HT Explains: What is Isro’s Reusable Launch Vehicle and why it matters
India successfully tested its first reusable satellite launch vehicle in Sriharikota early Monday morning, marking another milestone in its frugal but innovative space programme.india Updated: May 23, 2016 15:12 IST
India successfully tested its first reusable satellite launch vehicle in Sriharikota early Monday morning, marking another milestone in its frugal but innovative space programme.
The 6.5-metre Reusable Launch Vehicle — Technology Demonstrator (RLV-TD) — weighed about 1.7 tons. Built over five years by a team of 600 scientists, the project cost around Rs 95 crore.
State-run Indian Space Research Organisation (Isro) used a mini-rocket with a booster to fly the winged reusable launch vehicle -- looking a lot like US space shuttles -- into lower earth orbit to demonstrate the feasability of the technology.
“Mission accomplished successfully,” an Isro spokesman said soon after RLV-TD HEX-01 was flight tested with the take-off at 7am.
10 minutes is all it takes
This is the first time Isro has launched a winged flight vehicle, which glided back onto a virtual runway in the Bay of Bengal, some 500 kilometres from the coast.
Known as hypersonic flight experiment, it was about 10 minute mission from liftoff to splashdown.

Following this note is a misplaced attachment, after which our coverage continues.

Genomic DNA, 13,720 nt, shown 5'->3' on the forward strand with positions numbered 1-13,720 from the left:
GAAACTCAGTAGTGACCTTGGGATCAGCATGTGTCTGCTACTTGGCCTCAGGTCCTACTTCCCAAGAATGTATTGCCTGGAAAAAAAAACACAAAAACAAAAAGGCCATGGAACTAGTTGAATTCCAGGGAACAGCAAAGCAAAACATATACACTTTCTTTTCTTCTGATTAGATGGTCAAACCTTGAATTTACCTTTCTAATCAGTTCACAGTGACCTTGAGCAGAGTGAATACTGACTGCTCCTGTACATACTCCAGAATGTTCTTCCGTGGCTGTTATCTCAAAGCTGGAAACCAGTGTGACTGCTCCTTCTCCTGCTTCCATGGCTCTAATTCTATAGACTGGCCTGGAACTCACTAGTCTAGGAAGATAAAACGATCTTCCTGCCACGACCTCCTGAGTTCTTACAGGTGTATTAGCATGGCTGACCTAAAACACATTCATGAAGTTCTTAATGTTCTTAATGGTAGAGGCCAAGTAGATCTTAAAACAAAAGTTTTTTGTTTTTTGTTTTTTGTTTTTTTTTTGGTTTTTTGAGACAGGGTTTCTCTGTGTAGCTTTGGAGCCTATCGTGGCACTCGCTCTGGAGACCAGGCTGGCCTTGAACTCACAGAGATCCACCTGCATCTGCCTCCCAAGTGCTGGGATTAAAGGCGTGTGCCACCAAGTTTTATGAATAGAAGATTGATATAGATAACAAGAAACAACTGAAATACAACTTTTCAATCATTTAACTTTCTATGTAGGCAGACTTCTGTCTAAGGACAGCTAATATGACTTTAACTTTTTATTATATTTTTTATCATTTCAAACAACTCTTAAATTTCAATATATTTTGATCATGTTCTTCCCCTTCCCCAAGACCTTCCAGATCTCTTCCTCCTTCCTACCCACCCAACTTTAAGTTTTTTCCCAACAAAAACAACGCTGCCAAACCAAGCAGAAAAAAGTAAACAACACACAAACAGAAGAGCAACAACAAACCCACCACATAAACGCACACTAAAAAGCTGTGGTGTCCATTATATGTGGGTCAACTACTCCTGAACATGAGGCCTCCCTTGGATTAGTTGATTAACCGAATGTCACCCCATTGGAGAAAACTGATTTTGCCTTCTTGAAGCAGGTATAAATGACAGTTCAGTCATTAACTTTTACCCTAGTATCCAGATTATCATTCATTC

The RLV-TD is a scaled-down model of the reusable launch vehicle.
It is a series of demonstration missions considered a first step towards realising a two stage to orbit (TSTO) fully re-usable vehicle, which is 10 to 15 years away
Dubbed as India’s own space shuttle, RLVs are being seen as the unanimous solution towards achieving low cost, reliable and on-demandspace access.
The successful launch is expected to cut cost of launching rockets for carrying satellites by 10 times as competition mounts in the burgeoning commercial space launch industry.
On an average, space agencies worldwide spend around $20,000 to make and use medium-to-heavy weight rockets to launch satellites
Nearly 70% cost of a launch vehicle lies in its structure and avionics. RLVs are ideal to cut costs as they can be recovered, refurbished and of course, reused.
The other players
Nasa grounded its space shuttle programme in 2011 after using its reusable vehicles such as Discovery, Endeavor, Columbia and Challenger for over three decades to launch various missions, including the International Space Station (ISS) and the Hubble telescope.
Billionaire entrepreneur Elon Musk and his privately owned Space Exploration Technologies are leading the quest for a cheaper and reusable rocket.
In April, SpaceX blasted off Falcon 9 rocket to the International Space Station and its reusable main-stage booster landed on an ocean platform minutes later in a dramatic spaceflight first.